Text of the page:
Sensitivity

What is it like to feel 70, 80, 90, and even 100 years old? Aging-related daily challenges can be simulated for teens and college students inexpensively and at home!

Tips for Sensitivity Training

  1. Tailor the experience to the age level of the learners.
  2. Training should be done in a structured and planned out process.
  3. Tone of the training session is critical and increasing important as the age range decreases. The training should always be done in a respectful manner being careful not to make fun of older adults, especially with high school aged students or younger.
  4. Prepare materials. Homemade props from inexpensive supplies are as effective as commercially available materials. Check your local dollar store for supplies, e.g., masking tape, popcorn kernels, garden gloves, cotton balls / ear plugs, Vaseline / toothpaste, sunglasses, etc.
  5. Students need experiential simulation. Allow students to walk around in their shoes or sneakers after putting smooth small stones or popcorn kernels in them to simulate arthritis in the feet of older adults.
  6. Collect old drug bottles and fill with small candies. Allow students to attempt to open medication bottles while wearing thin garden gloves, and then ask them to distribute the candies in weekly pillboxes.
  7. Bring in back supports. Allocate time to have students wear the braces while using a crutch or cane to walk around.
  8. Make a manual wheelchair available to the students to move around the room, school, or home.
  9. Provide students with access to a computer and copies of accessibility labs that include exercises (but not limited to) teaching the students how to increase font sizes, change appearance and speed of the mouse pointer, change screen colors, make web pages less cluttered and one column, and utilize voice input.
  10. Allow students to role playing with each other taking turns being the older adult while teaching computing technology. Strongly encourage them not to touch the mouse or keyboard for the “student” to learn experientially.
  11. Remind the students that it is okay to feel awkward or uncomfortable when first encountering an older adult or individuals with disabilities.
  12. Build in time for written and oral reflections including in-session discussion, blogging, and essays. Allow students to express their feelings as some may have touched upon a recent experience of someone close dying.
  13. Provide opportunities beyond the classroom activities and have students blog about their experiences. Encourage students to share information with friends and family in-person, as well as through telephone calls and social networking sites. Allow some students to borrow simulation glasses and ear plugs to try at home. Offer optional extra credit assignments as wetting an adult diaper with water and wearing it for day, then blog about the experience with their classmates.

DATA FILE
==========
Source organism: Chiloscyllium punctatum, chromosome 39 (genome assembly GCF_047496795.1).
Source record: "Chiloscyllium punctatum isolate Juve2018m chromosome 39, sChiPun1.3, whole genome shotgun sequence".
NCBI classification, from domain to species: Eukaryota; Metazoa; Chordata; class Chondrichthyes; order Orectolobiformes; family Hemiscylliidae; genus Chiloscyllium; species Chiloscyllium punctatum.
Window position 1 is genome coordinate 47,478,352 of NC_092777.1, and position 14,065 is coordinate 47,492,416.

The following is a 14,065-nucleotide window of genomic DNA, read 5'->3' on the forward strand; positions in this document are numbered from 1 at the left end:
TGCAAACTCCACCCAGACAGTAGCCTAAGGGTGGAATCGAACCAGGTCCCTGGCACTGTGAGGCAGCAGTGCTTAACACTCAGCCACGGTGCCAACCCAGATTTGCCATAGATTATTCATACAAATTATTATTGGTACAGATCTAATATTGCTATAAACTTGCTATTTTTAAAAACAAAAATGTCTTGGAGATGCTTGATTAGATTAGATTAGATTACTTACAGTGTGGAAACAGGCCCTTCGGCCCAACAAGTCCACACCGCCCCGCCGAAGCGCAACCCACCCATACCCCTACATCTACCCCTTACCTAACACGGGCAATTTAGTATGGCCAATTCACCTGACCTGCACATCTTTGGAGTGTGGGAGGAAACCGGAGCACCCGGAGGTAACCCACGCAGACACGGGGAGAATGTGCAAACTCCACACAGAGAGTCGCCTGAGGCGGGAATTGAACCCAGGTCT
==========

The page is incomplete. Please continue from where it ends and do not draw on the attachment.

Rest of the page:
14. Within about a week after training, lessons learned need to be utilized within their context. For example, the students need to try out what they learned in a real-world situation involving older adults.

 Today's exercise was very interesting. It gave me a viewpoint that I had not thought much about before. Being an older person is not easy. Just trying to go through daily life's activities seemed quite a challenge. It was difficult to see as clearly and read as clearly. Also, it was difficult to open the bottles when taking medications. Walking was also tough. Overall, this exercise has definitely provided me with a good perspective when teaching the older adults computing lessons, and we must put ourselves in their shoes in order to make everything as rewarding as possible for them.

- Klejdi Ujkaj

 I began the class laughing and finding humor in all of the props and by the end of the day I felt as if I had tapped into the mind of my grandmother. She is 94 years old yet young at heart and being aware of all that she struggles with is very frustrating for her. Trying to hold onto and control the walker with little use of my right hand, blurred vision, and corn in my foot was very uncomfortable and yet it was only temporary. This exercise really made me appreciate the affects aging has on the mind.

- Jaclyn Kalmenson

I used to think old people just didn't know how to cope with the changes they were going through, but I was definitely wrong. I now understand how my own grandmother feels sometimes, and how helpless she must feel (I even took her for granted).

- Myshelle Robinson

The glasses made us see with limited vision and were very annoying, even leading me to get a headache. The other thing was the gloves, which made it very difficult to pick up small things and to hold things firmly. This exercise really gave me a glimpse into the lives of older adults.

- Josh Dansky

The popcorn kernels in the shoes and the taping of our fingers also opened my eyes to the difficulties that senior citizens face everyday. The whole experience in general was both exciting and depressing, because now we know what they go through, and know to be patient with whatever they need help with.

- Samuel Eaton